Largest commitment in UT System history totals $79.5 million

Officials with the University of Tennessee System and the University of Tennessee at Martin knew that the Wildwood Farm commitment to UT Martin announced June 24 in Germantown was the largest in university history. A property appraisal announced today, which includes the property value and $3 million in new construction, confirmed the total commitment’s value at $79,534,920 – the largest ever to the UT System.

Melanie Smith Taylor and her family announced in June that Wildwood Farm will be transferred to the university upon her death. The commitment will allow UT Martin to increase educational program offerings in veterinary health technology and other agricultural disciplines in the near future. The commitment will also provide opportunities for UT Martin to collaborate with the University of Tennessee Institute of Agriculture.

UT System President Randy Boyd, UT Martin Chancellor Keith Carver and Taylor, a 1984 Olympic Gold Medalist in equestrian, were among those making the official June announcement. The commitment will make possible educational opportunities in animal science and horsemanship, plant and soil science, environmental management, and natural resources management. Early programming will prioritize adding a cohort for veterinary health technology.

“This transformational commitment will support our academic and research mission for generations to come,” Carver said.

“This transformational commitment will support our academic and research mission for generations to come,” Carver said. “The extraordinary generosity of Melanie Taylor and the Taylor family will allow UT Martin programs to expand into Shelby County and will greatly enhance our ability to promote agriculture, horsemanship, and plant and soil science. We are extremely grateful.”

The farm includes 350 acres of mixed pasture and mature oak woodlots surrounded by dense residential development. The Big Barn was completed in 1935 and became the hub of equestrian history in the Mid-South. Originally built as one of the top American Saddlebred show stables in the country, Wildwood transformed into the setting for many equestrian events.

The farm was originally chosen as the site for the National Steeplechase Tour and the U.S. Open Polo Championship. The property has served as a world-class training ground for polo ponies, hunters, jumpers and pleasure horses. In March 2017, Carnival Memphis presented Melanie Smith Taylor and Wildwood Farm a joint award of excellence “in recognition of outstanding achievement and service to the sports industry and the Mid-South community.”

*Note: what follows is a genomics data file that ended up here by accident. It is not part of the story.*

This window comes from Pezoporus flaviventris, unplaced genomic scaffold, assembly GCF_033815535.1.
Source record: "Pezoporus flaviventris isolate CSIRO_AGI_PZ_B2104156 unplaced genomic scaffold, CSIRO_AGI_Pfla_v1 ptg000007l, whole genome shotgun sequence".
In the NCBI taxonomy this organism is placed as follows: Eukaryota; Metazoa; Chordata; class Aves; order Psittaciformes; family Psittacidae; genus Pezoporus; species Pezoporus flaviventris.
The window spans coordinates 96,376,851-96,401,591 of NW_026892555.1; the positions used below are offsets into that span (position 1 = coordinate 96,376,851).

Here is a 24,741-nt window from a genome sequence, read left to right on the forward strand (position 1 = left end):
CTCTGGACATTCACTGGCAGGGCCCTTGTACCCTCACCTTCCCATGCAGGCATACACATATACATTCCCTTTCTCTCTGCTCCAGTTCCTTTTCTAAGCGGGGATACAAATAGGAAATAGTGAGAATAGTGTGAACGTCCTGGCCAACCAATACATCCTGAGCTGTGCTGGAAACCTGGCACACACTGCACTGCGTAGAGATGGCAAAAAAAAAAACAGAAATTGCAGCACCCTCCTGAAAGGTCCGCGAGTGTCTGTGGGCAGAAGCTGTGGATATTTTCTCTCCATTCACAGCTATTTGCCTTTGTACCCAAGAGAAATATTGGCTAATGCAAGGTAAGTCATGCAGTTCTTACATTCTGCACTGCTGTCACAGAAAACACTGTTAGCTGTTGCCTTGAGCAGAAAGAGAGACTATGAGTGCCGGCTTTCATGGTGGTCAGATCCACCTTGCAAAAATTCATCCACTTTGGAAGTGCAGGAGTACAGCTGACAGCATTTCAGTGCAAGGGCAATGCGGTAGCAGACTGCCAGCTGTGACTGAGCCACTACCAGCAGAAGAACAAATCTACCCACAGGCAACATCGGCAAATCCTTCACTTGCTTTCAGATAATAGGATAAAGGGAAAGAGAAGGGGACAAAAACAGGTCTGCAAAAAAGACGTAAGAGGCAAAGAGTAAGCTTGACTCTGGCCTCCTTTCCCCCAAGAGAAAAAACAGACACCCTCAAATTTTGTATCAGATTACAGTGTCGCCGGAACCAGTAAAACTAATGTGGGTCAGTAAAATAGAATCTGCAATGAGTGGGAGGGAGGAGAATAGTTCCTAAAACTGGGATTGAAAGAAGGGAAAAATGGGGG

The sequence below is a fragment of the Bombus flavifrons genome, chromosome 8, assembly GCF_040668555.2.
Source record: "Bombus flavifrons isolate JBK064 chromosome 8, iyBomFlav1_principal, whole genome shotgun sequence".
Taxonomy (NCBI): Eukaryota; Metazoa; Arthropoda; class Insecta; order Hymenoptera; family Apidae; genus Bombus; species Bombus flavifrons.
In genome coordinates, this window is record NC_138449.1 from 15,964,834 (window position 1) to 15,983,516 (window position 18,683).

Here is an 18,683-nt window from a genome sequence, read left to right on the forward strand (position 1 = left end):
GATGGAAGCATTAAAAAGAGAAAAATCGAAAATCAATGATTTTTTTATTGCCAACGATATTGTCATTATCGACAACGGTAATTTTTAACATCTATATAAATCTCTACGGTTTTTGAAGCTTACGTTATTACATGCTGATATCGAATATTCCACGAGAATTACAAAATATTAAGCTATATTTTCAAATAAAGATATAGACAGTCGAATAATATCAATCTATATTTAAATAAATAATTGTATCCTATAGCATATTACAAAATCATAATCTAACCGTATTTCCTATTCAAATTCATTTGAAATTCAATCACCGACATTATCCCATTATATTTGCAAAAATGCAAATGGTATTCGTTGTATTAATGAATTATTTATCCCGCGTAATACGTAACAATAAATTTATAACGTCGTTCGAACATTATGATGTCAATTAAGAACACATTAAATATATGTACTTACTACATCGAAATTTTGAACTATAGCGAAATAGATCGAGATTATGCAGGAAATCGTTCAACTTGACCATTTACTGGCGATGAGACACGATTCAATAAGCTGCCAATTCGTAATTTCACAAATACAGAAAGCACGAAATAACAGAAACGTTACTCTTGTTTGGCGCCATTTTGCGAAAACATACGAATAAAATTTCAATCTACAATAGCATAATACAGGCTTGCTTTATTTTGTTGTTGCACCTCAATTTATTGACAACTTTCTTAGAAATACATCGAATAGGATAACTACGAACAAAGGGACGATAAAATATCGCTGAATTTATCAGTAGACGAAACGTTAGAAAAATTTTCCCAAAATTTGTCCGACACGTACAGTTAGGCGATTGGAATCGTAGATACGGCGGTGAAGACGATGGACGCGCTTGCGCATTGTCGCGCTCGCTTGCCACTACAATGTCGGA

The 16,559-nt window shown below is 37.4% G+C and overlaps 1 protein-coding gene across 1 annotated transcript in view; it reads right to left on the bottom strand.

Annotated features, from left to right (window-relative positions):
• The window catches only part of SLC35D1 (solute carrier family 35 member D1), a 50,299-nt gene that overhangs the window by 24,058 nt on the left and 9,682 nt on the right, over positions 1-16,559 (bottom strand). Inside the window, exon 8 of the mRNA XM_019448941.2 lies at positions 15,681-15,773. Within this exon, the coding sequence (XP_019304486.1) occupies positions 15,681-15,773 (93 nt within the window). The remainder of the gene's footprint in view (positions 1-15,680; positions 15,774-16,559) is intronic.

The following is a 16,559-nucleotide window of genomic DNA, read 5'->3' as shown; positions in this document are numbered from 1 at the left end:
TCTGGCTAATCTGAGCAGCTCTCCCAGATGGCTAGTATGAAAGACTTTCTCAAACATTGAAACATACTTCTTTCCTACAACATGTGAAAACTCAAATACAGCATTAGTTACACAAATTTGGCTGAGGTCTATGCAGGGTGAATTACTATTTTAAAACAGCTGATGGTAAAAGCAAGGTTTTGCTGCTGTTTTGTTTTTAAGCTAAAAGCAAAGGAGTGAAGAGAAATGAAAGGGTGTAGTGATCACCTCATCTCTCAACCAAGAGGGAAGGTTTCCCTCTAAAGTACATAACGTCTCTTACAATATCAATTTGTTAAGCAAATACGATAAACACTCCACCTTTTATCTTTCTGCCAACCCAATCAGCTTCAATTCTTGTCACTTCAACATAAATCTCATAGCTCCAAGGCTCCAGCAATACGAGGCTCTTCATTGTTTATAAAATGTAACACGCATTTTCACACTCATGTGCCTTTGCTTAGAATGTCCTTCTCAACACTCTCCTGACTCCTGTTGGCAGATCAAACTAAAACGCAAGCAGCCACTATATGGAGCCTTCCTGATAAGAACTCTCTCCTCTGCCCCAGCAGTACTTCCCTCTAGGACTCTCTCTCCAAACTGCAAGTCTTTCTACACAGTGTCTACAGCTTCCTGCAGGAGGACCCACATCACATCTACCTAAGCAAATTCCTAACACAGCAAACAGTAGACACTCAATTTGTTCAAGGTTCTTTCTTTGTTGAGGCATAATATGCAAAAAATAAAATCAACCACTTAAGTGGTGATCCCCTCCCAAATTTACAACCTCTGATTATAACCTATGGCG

The relationship between Wildwood Farm and UT Martin began in 2015 and led to the announcement and plans for the property’s future. The plan meets Taylor’s vision to both preserve the farm in the current state and to honor the Taylor family while providing a benefit to students studying all agriculture disciplines. The farm will be used in a similar manner to the UT Martin Teaching Farm located adjacent to the university’s main campus. Wildwood Farm will remain in its current state and provide a much-needed hands-on teaching and demonstration laboratory in agricultural sciences in Shelby County.

“The Wildwood Farm and UT Martin partnership will keep the beauty of this incredible land while leveraging its multi-use property to create new opportunities to benefit faculty and students for generations to come, and also sustain Wildwood Farm – which is the ultimate goal of the Taylor family,” Boyd said.

“The Wildwood Farm and UT Martin partnership will keep the beauty of this incredible land while leveraging its multi-use property to create new opportunities to benefit faculty and students for generations to come, and also sustain Wildwood Farm – which is the ultimate goal of the Taylor family,” Boyd said.

Kerry Witcher, UT Foundation Inc. president and CEO, said, “This commitment is the direct result of building lasting relationships between friends and alumni and our university. Transformational commitments of this magnitude positively impact generations to come, and the UT Foundation is excited to play a role in helping Ms. Taylor realize her dream.”

In her comments at the June announcement, Melanie Taylor recalled her late husband, Lee, and this vision for Wildwood Farm. “Lee wanted to be sure the farm continued to be enjoyed by me and the Wildwood family for the duration of my lifetime,” she told those present for the announcement. “But he also hoped it would be a gift that keeps on giving and growing through scholarship, horsemanship and friendship to best promote this unparalleled natural resource by an equestrian and an agrarian focus. … And, so for the Taylor family and all of us at Wildwood, we welcome UT Martin to our home and shared dreams.”

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